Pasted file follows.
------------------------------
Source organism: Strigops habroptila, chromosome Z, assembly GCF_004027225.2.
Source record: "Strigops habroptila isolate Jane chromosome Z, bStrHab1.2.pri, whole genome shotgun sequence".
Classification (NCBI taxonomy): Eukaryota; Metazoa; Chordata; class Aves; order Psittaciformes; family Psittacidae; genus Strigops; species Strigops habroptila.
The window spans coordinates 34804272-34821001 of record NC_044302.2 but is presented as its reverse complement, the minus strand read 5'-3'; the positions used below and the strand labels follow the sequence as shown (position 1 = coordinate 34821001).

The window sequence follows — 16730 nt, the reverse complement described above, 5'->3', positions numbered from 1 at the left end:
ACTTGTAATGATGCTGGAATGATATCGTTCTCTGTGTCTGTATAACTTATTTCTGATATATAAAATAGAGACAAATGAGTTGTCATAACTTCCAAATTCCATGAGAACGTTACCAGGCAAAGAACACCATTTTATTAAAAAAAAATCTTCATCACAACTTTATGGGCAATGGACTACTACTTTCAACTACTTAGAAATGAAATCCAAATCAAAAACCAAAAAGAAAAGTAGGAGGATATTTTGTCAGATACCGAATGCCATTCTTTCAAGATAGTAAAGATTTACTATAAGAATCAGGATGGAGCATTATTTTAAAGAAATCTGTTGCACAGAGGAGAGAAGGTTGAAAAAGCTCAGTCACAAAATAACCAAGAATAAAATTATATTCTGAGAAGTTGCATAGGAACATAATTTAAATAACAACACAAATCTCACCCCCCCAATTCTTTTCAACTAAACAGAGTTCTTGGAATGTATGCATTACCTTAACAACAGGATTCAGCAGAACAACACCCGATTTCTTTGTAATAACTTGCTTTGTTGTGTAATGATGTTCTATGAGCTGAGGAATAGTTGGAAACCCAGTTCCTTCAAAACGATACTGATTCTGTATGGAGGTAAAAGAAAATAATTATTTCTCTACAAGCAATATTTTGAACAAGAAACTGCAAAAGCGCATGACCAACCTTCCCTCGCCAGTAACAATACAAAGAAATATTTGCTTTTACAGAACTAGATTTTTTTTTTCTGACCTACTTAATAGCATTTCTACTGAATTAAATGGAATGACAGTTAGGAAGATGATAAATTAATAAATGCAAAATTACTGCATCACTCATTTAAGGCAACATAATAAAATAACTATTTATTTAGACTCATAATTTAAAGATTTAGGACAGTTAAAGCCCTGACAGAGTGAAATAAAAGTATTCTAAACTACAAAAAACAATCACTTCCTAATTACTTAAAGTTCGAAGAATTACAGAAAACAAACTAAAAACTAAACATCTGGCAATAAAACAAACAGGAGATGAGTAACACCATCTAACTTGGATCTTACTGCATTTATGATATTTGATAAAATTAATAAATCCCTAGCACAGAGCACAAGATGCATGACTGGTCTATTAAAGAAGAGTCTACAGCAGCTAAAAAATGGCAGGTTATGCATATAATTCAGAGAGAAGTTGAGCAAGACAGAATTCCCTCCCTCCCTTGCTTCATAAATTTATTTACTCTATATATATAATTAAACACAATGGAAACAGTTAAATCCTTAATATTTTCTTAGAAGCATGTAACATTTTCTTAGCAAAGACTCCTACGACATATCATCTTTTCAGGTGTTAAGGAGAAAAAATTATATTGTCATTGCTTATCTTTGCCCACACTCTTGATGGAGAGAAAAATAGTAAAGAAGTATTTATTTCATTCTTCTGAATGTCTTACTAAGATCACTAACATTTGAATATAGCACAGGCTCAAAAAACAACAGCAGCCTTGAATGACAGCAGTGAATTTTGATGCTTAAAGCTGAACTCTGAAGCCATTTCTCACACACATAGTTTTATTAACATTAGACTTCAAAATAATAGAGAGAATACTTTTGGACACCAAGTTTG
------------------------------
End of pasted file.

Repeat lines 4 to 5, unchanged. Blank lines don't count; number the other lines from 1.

The window spans coordinates 34804272-34821001 of record NC_044302.2 but is presented as its reverse complement, the minus strand read 5'-3'; the positions used below and the strand labels follow the sequence as shown (position 1 = coordinate 34821001).

The window sequence follows — 16730 nt, the reverse complement described above, 5'->3', positions numbered from 1 at the left end: